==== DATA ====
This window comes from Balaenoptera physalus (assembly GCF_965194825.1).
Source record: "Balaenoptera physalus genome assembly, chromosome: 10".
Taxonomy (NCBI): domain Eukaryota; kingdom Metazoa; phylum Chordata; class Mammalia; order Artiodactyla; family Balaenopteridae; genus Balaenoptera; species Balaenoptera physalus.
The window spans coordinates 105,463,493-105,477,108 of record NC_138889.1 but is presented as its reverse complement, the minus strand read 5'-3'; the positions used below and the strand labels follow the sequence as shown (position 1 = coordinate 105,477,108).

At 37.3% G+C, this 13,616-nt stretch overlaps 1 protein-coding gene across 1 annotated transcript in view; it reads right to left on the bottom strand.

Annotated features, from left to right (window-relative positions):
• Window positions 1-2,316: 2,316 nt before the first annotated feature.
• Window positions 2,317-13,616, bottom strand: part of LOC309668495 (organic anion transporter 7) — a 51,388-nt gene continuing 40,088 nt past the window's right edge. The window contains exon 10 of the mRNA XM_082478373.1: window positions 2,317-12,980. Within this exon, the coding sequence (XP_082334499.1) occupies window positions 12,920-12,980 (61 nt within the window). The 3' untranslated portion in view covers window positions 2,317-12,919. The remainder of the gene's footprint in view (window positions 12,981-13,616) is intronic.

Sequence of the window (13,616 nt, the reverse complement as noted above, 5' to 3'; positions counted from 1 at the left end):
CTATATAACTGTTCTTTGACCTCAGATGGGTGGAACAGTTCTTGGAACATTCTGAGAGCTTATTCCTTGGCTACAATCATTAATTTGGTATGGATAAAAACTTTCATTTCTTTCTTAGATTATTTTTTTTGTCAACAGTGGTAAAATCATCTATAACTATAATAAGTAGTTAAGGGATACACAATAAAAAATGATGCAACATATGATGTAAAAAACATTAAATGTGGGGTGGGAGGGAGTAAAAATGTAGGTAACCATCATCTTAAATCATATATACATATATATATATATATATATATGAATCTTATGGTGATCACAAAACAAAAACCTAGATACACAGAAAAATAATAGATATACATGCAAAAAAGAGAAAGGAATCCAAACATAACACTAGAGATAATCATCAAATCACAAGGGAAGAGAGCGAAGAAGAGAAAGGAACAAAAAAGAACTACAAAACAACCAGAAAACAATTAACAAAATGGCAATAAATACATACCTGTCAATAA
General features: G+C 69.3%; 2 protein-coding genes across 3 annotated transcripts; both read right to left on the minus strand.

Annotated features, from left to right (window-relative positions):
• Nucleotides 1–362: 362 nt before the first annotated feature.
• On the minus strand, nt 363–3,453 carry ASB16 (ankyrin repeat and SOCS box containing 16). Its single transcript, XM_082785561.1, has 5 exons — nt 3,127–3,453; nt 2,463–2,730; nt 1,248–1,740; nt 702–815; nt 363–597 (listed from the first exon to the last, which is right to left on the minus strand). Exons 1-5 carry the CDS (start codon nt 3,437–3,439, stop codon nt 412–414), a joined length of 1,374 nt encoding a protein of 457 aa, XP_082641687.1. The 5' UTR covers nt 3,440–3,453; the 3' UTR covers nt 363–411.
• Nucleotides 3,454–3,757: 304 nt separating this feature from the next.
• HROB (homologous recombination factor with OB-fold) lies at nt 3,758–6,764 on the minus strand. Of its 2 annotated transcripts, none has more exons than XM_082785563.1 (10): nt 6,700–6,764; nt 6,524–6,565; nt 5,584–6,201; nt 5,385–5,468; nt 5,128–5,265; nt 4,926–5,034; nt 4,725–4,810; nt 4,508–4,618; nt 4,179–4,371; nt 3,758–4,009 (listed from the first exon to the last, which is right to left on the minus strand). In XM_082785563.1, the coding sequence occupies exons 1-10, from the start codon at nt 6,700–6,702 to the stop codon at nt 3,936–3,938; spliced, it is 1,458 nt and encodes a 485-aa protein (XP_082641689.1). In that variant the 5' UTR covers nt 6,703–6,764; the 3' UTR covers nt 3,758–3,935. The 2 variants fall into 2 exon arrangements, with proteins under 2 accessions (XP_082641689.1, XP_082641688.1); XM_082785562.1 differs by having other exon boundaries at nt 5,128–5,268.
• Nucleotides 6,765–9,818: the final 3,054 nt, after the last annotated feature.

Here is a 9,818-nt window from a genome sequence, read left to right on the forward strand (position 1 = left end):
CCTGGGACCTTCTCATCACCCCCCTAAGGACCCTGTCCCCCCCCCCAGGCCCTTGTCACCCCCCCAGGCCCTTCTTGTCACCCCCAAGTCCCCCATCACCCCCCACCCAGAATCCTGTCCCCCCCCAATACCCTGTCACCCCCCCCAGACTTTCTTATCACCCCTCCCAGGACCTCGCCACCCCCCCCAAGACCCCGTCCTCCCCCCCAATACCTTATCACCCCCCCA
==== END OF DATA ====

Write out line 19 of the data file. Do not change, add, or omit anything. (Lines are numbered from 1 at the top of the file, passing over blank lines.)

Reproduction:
CCTGGGACCTTCTCATCACCCCCCTAAGGACCCTGTCCCCCCCCCCAGGCCCTTGTCACCCCCCCAGGCCCTTCTTGTCACCCCCAAGTCCCCCATCACCCCCCACCCAGAATCCTGTCCCCCCCCAATACCCTGTCACCCCCCCCAGACTTTCTTATCACCCCTCCCAGGACCTCGCCACCCCCCCCAAGACCCCGTCCTCCCCCCCAATACCTTATCACCCCCCCA